Safe kids in southeastern Utah
Spring is here and summer is quickly approaching. Youth sports are going, and our children are anxious to be outside. There are some precautionary measures that all parents, grandparents, coaches need to be aware of, for their own children and for the other children on the team.
Children ages 5 to 14 account for nearly 40 percent of all sports-related injuries treated in hospital emergency departments. Brain injury is the leading cause of sports-related death to children. The most common types of sport-related injuries in children are sprains (mostly ankle), muscle strains, bone or growth plate injuries, repetitive motion injuries and heat-related illness.
Safe Kids Southeast Utah, as part of Safe Kids, USA, would like to share five important sports safety tips that all coaches, parents and league organizers can use to prevent sports related injuries.
*Pre-season medical screening. Every child should receive an annual pre-participation physical evaluation. These exams may prevent or treat any underlying conditions the young athlete may have.
*Safety gear. To prevent acute injuries, children playing sports should have access to and consistently use well-maintained safety equipment during both practices and games.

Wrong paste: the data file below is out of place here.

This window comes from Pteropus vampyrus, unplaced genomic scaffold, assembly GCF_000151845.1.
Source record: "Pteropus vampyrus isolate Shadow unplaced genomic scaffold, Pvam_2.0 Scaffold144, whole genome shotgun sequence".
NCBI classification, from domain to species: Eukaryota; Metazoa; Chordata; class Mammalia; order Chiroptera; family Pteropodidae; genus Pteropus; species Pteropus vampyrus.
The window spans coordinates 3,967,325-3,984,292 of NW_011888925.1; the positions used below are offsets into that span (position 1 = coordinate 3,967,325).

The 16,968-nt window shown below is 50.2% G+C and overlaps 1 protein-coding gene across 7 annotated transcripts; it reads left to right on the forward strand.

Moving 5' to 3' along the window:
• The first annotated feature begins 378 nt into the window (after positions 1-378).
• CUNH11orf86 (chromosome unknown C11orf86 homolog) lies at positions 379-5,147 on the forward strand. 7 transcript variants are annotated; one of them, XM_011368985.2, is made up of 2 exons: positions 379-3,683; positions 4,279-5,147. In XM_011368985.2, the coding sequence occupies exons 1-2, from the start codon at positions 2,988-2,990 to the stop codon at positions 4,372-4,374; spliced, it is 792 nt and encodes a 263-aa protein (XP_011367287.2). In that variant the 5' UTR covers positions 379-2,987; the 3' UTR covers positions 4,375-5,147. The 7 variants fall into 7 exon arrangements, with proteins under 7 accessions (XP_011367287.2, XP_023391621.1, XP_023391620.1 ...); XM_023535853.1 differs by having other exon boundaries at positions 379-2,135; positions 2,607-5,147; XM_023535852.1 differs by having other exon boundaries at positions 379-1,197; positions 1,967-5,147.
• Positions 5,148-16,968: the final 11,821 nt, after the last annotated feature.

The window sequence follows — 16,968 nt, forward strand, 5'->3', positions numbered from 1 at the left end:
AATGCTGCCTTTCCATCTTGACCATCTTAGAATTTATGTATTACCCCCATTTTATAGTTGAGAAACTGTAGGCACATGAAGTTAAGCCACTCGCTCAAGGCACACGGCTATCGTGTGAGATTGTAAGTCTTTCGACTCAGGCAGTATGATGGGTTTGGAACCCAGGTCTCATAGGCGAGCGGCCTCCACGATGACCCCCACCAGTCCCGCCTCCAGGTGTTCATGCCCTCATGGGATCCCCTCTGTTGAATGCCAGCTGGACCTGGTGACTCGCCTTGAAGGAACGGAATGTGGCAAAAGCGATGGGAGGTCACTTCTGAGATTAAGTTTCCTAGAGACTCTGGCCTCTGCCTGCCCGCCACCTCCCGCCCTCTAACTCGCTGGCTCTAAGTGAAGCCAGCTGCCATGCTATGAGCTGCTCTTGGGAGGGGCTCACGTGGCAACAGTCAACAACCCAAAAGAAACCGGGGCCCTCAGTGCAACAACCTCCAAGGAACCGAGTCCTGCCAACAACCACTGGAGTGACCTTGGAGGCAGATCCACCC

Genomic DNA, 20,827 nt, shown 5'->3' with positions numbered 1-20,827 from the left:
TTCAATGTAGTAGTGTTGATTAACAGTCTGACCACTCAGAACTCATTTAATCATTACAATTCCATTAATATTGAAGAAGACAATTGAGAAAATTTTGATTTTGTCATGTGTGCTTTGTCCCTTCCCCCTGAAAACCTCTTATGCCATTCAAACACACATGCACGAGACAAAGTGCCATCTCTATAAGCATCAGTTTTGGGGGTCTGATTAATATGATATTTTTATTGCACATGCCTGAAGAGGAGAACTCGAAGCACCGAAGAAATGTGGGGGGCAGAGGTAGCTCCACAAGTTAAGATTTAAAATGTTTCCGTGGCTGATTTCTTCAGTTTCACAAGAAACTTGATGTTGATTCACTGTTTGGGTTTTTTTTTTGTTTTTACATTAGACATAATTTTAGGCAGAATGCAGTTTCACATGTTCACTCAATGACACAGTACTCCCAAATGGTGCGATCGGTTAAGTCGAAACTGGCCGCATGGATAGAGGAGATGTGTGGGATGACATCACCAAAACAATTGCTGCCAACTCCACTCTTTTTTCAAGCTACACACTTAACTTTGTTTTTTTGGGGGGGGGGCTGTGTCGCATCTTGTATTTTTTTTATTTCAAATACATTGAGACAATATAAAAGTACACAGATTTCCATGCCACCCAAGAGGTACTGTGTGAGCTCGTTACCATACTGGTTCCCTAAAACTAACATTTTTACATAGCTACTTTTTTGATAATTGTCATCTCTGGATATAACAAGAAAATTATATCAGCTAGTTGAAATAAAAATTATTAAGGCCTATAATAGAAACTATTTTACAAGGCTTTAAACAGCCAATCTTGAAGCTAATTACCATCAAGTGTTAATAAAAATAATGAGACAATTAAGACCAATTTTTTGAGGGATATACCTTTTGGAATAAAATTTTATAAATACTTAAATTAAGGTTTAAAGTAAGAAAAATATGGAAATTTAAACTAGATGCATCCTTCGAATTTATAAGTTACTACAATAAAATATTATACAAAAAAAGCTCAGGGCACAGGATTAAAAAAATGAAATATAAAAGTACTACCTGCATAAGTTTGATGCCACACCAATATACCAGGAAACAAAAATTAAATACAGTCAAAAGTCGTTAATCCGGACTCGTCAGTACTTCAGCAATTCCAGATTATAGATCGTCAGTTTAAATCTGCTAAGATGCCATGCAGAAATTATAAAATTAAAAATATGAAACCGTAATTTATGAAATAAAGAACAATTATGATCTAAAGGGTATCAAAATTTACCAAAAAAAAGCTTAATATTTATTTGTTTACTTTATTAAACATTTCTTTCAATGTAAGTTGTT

*Qualified coaching. Athletic coaches should be trained in both first aid and CPR, have a plan for responding to emergencies and have current knowledge of both safety rules and proper equipment use. Sports programs with certified Athletic Trainers on staff are ideal because they are trained to prevent or provide immediate care for athletic injuries.
*Proper conditioning. To prevent acute and overuse injuries, coaches should teach young athletes proper routines for both warm-up and cool-downs before and after practice and play. Sixty-two percent of sports-related injuries occur during practice rather than in a game.
*Hydration. Athletes should be encouraged to drink water before, during and after practice and competition.
*Rest. If young athletes are very tired or in pain, coaches and parents should encourage them to rest, not to play, as the valuable recovery time can help prevent acute and overuse injuries.